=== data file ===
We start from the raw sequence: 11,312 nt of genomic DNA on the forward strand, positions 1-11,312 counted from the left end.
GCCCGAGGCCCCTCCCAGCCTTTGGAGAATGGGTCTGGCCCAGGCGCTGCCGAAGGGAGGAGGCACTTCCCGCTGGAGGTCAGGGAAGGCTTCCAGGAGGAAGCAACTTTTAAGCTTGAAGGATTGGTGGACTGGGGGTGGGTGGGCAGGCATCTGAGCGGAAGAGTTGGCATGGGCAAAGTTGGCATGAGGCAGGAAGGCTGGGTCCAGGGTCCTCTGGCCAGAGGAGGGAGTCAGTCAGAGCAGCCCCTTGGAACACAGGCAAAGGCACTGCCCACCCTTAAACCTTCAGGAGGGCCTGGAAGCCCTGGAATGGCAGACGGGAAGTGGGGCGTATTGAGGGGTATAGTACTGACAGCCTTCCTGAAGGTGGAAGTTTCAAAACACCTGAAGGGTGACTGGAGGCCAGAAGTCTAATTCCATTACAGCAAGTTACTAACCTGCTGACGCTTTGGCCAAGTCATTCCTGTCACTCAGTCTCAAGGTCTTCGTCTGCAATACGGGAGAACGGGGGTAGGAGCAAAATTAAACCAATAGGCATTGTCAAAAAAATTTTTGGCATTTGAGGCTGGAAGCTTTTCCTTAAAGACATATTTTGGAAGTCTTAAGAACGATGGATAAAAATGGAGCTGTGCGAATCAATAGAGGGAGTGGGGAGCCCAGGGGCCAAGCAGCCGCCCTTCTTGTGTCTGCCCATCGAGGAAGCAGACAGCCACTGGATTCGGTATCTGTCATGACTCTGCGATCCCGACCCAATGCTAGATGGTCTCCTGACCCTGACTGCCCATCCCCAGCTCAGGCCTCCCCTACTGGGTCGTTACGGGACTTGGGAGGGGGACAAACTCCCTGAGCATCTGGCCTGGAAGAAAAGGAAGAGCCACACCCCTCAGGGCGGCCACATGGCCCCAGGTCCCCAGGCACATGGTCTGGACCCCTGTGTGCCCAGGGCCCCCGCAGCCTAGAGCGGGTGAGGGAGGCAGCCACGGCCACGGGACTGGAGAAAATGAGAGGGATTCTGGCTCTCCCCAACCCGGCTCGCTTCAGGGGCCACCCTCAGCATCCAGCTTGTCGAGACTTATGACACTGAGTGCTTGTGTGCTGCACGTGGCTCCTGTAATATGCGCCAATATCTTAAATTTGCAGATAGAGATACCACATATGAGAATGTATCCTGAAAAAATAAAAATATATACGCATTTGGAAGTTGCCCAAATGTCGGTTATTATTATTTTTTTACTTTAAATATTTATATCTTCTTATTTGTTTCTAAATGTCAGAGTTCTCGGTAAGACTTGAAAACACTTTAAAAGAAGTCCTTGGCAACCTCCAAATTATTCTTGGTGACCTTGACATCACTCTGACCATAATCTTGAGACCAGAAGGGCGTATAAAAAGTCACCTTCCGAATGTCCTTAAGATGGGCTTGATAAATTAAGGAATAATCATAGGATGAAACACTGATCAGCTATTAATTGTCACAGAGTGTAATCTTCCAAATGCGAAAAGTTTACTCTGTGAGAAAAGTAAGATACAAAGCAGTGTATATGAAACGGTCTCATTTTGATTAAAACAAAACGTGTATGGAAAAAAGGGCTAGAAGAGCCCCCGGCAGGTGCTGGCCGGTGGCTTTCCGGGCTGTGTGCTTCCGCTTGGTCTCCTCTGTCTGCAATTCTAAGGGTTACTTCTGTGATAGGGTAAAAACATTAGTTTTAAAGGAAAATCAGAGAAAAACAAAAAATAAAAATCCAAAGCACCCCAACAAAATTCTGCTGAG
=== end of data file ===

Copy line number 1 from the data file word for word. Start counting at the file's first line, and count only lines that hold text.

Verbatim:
We start from the raw sequence: 11,312 nt of genomic DNA on the forward strand, positions 1-11,312 counted from the left end.